Photo: Courtesy of San Diego Zoo.

A tuatara’s average life span is about 60 years but they probably live up to 100 years. The single species of tuatara is the only surviving member of its order, which flourished around 200 million years ago, all species except the tuatara declined and eventually became extinct about 60 million years ago. Rats are considered the most serious threat to the survival of tuatara because they are easily transported as stowaways on boats and famous for being nest robbers.

#15. Tortoise

Tortoises, like their cousins, the Turtles, have a hard shell, ‘the caparace’ which protects their body and which is covered with scutes made of keratin (the same protein that our fingernails are made of). The carapace can help indicate the age of the tortoise by the number of concentric rings, much like the cross-section of a tree. They are particularly distinguished from turtles by being land-dwelling, while many (though not all) turtle species are at least partly aquatic.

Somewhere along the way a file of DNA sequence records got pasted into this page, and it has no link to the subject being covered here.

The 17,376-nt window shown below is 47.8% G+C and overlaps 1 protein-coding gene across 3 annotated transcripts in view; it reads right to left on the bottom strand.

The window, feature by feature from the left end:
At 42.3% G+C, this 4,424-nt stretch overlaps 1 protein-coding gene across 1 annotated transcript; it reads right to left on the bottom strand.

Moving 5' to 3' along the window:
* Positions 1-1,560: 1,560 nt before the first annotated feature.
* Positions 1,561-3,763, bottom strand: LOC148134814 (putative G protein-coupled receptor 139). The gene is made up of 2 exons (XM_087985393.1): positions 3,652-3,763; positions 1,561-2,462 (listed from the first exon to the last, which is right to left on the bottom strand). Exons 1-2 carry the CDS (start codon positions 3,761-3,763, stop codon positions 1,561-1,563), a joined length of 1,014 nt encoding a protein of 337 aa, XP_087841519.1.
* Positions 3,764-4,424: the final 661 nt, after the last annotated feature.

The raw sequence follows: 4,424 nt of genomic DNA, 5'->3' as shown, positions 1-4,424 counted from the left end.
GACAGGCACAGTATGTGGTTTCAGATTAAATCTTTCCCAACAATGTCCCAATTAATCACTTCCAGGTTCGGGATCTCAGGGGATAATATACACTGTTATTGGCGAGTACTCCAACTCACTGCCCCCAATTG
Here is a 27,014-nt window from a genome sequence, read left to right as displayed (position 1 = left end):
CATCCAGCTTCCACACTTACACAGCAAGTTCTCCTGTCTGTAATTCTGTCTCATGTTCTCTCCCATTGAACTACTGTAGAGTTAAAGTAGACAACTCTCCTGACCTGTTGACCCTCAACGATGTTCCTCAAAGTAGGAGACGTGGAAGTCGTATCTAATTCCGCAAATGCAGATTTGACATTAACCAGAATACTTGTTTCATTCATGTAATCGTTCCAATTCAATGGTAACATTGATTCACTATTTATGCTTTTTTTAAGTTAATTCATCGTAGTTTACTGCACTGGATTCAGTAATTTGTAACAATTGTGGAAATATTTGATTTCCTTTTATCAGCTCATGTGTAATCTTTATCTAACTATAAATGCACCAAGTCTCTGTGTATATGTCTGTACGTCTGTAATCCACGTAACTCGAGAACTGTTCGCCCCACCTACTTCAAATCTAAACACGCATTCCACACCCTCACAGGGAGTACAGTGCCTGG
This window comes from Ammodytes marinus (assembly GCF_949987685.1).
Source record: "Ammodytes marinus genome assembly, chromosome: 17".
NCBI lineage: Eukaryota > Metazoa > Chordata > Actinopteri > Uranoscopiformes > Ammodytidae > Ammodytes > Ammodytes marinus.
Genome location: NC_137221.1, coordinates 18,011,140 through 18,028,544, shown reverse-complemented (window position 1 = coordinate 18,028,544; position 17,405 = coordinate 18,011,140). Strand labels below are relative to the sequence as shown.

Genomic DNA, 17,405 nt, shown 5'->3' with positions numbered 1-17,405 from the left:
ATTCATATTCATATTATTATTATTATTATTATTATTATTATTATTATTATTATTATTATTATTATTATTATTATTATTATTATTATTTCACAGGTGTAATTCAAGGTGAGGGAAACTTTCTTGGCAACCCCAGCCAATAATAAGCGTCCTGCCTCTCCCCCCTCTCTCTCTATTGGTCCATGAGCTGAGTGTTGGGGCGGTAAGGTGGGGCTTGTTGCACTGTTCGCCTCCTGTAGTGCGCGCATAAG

Photo: Courtesy of Folly Farm.

Tortoises generally have life spans comparable with those of human beings, however, some tortoises have been known to have lived longer than 150 years. Paleontologists in south-western Germany have discovered the oldest ever tortoise fossil in the world (clocking in at a whopping 200 million years) which has been dubbed ‘the granddad tortoise’. The creature’s anatomy has enabled scientists to establish a closer relationship between tortoises and lizards, crocodiles, and birds, discrediting previous theories that they originated from the very first dinosaurs.

#14. Tadpole Shrimp